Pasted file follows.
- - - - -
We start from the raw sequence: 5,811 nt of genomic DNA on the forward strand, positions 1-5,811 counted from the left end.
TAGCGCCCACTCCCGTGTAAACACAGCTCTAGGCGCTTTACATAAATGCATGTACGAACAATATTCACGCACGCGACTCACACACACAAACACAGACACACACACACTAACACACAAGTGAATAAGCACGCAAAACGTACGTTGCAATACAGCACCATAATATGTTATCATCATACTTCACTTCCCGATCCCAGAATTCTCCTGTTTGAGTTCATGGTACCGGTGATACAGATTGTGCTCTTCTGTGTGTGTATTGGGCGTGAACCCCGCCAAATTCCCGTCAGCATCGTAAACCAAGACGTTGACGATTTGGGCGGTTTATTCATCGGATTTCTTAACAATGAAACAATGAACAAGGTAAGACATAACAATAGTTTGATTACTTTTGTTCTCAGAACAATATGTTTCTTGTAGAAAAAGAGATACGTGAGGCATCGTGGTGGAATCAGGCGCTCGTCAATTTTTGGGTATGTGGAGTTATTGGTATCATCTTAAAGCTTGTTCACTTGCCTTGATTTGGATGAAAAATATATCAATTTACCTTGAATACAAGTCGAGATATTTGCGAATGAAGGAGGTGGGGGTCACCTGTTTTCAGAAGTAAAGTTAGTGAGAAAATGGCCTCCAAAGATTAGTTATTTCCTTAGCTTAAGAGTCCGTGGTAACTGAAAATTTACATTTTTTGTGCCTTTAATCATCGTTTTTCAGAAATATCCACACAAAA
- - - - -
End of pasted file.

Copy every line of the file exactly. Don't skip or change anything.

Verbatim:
We start from the raw sequence: 5,811 nt of genomic DNA on the forward strand, positions 1-5,811 counted from the left end.
TAGCGCCCACTCCCGTGTAAACACAGCTCTAGGCGCTTTACATAAATGCATGTACGAACAATATTCACGCACGCGACTCACACACACAAACACAGACACACACACACTAACACACAAGTGAATAAGCACGCAAAACGTACGTTGCAATACAGCACCATAATATGTTATCATCATACTTCACTTCCCGATCCCAGAATTCTCCTGTTTGAGTTCATGGTACCGGTGATACAGATTGTGCTCTTCTGTGTGTGTATTGGGCGTGAACCCCGCCAAATTCCCGTCAGCATCGTAAACCAAGACGTTGACGATTTGGGCGGTTTATTCATCGGATTTCTTAACAATGAAACAATGAACAAGGTAAGACATAACAATAGTTTGATTACTTTTGTTCTCAGAACAATATGTTTCTTGTAGAAAAAGAGATACGTGAGGCATCGTGGTGGAATCAGGCGCTCGTCAATTTTTGGGTATGTGGAGTTATTGGTATCATCTTAAAGCTTGTTCACTTGCCTTGATTTGGATGAAAAATATATCAATTTACCTTGAATACAAGTCGAGATATTTGCGAATGAAGGAGGTGGGGGTCACCTGTTTTCAGAAGTAAAGTTAGTGAGAAAATGGCCTCCAAAGATTAGTTATTTCCTTAGCTTAAGAGTCCGTGGTAACTGAAAATTTACATTTTTTGTGCCTTTAATCATCGTTTTTCAGAAATATCCACACAAAA